The King's Speech. This was an inspiring and enjoyable movie, and Bertie was one of the most genuinely sympathetic characters I've seen in a long time: he's dynamic and complex and well-portrayed. The cinematography took creative risks that worked, and the way the film conveys the ominous uncertainty that must have overshadowed this period of history is effective. That said, it lost me (though not irredeemably) at two points: 1) Timothy Spall's Churchill seemed like he'd just stumbled out of a Monty Python sketch, or off the set of SNL (if SNL ever parodied historical British politicians, that is); 2) Bertie's "I have a voice!" assertion when Logue taunts him by sitting on St Edward's Chair seemed almost laughably contrived and transparent. This scene almost sank the movie for me. As with my critique of The Social Network above, it left me wondering: when did film-makers get the impression that audiences were so stupid that they had to club us over the head with the theme of their film at least once before the movie is done?

Sisters in Christ

I feel like I'm always the last to find out about these things, but today they announced on the radio that it's International Women's Day-- a day set aside to recognize and celebrate "the economic, political and social achievements of women past, present and future."

Of course, you sometimes hear the claim that the Christian Faith is one of the main reasons we need things like an "International Women's Day" to rectify years of marginalization in the first place; but my experience and general impression is that people who make this claim have actually given Christianity at best a cursive and cliched reading. Not everything the Church has always said and done when it comes to gender equality has always been above reproach, to be sure, but it's not for nothing that the (highly macho) ancient world dismissed early Christianity derisively as a religion of "women and slaves."

Be that as it may, for my part on this International Women's Day and all, I began compiling a list of sisters in Christ through whom God has left a significant Kingdom-mark on the world, women whose contributions theological, pastoral, literary or missiological have spiritually enriched the heavenly coffers of the people of God, so to speak. This list morphed into the short quiz below.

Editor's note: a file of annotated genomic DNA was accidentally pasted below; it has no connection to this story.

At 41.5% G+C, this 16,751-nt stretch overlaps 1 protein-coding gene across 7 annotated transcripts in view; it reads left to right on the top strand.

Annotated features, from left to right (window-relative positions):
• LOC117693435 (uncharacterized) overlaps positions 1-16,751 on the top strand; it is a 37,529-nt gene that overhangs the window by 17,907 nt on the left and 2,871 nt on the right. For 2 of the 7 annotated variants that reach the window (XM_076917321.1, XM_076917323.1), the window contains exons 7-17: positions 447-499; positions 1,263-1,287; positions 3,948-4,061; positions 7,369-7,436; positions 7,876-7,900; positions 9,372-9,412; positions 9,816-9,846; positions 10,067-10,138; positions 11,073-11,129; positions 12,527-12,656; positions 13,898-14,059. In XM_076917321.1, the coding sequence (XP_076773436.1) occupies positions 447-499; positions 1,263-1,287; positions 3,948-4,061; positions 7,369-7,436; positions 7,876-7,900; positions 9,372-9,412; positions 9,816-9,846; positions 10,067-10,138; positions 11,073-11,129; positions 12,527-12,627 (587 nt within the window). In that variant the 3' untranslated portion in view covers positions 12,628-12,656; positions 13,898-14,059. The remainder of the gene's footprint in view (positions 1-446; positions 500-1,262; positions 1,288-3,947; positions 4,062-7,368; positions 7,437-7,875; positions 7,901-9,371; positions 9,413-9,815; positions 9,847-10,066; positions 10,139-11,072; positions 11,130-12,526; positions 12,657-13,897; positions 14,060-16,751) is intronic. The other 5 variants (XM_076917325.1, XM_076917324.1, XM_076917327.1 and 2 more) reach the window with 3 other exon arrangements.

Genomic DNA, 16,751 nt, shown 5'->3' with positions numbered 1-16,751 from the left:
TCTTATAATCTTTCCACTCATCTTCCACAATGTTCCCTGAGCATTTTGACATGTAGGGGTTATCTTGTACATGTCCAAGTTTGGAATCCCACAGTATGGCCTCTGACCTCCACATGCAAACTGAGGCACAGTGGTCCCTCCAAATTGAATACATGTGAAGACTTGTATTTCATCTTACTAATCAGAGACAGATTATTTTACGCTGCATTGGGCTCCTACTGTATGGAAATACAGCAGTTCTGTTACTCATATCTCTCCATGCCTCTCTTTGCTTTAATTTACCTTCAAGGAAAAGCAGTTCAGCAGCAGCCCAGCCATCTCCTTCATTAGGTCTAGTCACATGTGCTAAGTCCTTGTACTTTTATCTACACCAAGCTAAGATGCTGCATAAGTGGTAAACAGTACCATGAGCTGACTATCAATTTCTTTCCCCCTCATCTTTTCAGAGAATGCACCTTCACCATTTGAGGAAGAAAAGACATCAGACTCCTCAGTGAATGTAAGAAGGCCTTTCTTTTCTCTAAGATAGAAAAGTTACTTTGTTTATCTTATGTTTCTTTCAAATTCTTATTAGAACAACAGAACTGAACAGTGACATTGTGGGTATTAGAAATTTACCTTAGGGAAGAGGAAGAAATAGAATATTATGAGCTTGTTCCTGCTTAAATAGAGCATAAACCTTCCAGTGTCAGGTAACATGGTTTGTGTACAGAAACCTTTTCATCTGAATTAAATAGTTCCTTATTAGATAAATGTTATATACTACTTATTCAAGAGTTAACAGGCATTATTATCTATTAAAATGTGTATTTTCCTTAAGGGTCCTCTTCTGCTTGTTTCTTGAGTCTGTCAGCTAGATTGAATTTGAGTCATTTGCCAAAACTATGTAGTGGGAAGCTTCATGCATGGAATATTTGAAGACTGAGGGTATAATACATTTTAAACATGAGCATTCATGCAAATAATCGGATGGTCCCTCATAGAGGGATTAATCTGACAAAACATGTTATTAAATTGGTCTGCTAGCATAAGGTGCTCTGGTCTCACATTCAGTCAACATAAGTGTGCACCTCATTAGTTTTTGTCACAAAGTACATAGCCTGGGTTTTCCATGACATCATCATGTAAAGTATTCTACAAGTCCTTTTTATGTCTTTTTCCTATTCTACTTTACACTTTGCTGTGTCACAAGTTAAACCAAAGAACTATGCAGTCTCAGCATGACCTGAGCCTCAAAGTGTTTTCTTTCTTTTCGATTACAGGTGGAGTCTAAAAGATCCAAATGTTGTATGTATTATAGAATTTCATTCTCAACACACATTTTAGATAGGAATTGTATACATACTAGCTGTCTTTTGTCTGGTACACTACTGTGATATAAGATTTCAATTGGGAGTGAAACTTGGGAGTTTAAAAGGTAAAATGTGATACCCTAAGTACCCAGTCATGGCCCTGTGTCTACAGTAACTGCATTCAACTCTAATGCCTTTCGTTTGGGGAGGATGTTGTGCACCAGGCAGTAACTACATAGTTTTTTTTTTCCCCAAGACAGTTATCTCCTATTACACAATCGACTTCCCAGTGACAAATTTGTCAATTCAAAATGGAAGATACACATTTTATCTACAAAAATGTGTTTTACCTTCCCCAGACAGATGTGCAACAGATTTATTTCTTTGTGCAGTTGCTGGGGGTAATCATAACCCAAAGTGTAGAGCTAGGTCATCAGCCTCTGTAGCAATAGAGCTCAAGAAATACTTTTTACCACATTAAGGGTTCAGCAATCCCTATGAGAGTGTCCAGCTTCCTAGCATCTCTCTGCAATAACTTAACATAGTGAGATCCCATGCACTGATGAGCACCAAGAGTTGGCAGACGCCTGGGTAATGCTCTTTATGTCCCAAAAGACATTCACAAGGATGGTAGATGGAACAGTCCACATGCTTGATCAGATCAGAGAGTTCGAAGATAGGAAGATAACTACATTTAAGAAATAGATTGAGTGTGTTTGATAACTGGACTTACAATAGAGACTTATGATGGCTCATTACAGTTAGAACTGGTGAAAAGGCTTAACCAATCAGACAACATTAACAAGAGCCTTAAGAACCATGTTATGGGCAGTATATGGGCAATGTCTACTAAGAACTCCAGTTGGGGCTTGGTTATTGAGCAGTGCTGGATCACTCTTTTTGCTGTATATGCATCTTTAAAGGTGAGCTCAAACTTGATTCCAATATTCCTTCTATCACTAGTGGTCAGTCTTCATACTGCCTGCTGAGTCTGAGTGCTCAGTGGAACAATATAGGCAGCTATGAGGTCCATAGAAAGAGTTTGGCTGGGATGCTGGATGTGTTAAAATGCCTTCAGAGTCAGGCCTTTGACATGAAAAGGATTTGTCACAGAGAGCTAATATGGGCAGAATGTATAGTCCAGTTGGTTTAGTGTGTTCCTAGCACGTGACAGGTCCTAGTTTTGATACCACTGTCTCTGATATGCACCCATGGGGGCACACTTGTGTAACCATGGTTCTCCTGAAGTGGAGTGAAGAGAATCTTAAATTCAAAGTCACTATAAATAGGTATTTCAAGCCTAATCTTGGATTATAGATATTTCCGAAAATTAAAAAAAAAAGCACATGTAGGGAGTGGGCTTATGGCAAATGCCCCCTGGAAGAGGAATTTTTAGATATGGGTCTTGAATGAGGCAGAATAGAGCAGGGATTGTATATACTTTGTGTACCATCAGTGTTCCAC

Each of the following quotes are by (or in the case of those marked with an asterisk, about) a well-known woman of the Faith, past or present. How many of these Sisters in Christ can you identify correctly?

Who said (or in the case of 5 and 6, about whom was it said):

1. ...the soul is now wounded with love for its Spouse and strives for more opportunities to be alone and, in conformity with this state, to rid itself of everything that can be an obstacle to this solitude.

2. Oh, what a happy child I am, although I cannot see! I am resolved that in this world, contented I will be!

3. The saint in prayer, friends around the dinner table, the mother reaching out her arms for her newborn baby are in kairos. The bush, the burning bush, is in kairos, not any burning bush, but the particular burning bush before which Moses removed his shoes; the bush I pass by on my way to the brook. In kairos that part of us which is not consumed in the burning is wholly awake.

4. I am not a man nor a minister, yet as a mother and a mistress I felt I ought to do more than I had yet done. I resolved to begin with my own children; in which I observe the following method: I take such a proportion of time as I can spare every night to discourse with each child apart. On Monday I talk with Molly, on Tuesday with Hetty, Wednesday with Nancy, Thursday with Jacky, Friday with Patty, Saturday with Charles.

5. O how great is the devotion of this woman that she should be counted worthy of the appellation of apostle. *

6. For thy hands, O my God, in the hidden design of thy providence did not desert my soul; and out of the blood of my mother's heart, through the tears that she poured out by day and by night, there was a sacrifice offered to thee for me, and by marvelous ways thou didst deal with me. *

7. A great benefit of Sabbath keeping is that we learn to let God take care of us — not by becoming passive and lazy, but in the freedom of giving up our feeble attempts to be God in our own lives.

8. The poets began drifting away from churches as the jurists grew louder and more insistent.

9. So I discovered that it is not on our forgiveness any more than on our goodness that the world’s healing hinges, but on His. When He tells us to love our enemies, He gives, along with the command, the love itself.

10. People say to me. ‘What about the rich?’ They need Jesus too.’ Well, that’s fine if you’re called to them, but we’re called to the poor. The rich can look after themselves.

On Sentences and Theolo-tweets

If you're here today because you're like me and you're curious about the relationship between words and spirituality, do yourself a favor and listen to this. It's an interview Anna Maria Termonti had on CBC's The Current with acclaimed literary critic Stanley Fish, about the place and power of the sentence in our lives. He has some thought-provokingly insightful things to say about the power of a well-crafted sentence, and he says them articulately and eloquently. If nothing more, it will inspire you to try your hand at writing
a scintillating sentence.

If you don't have the 25 minutes to treat yourself today, let me offer you this sample of his musings, by way of tantalization: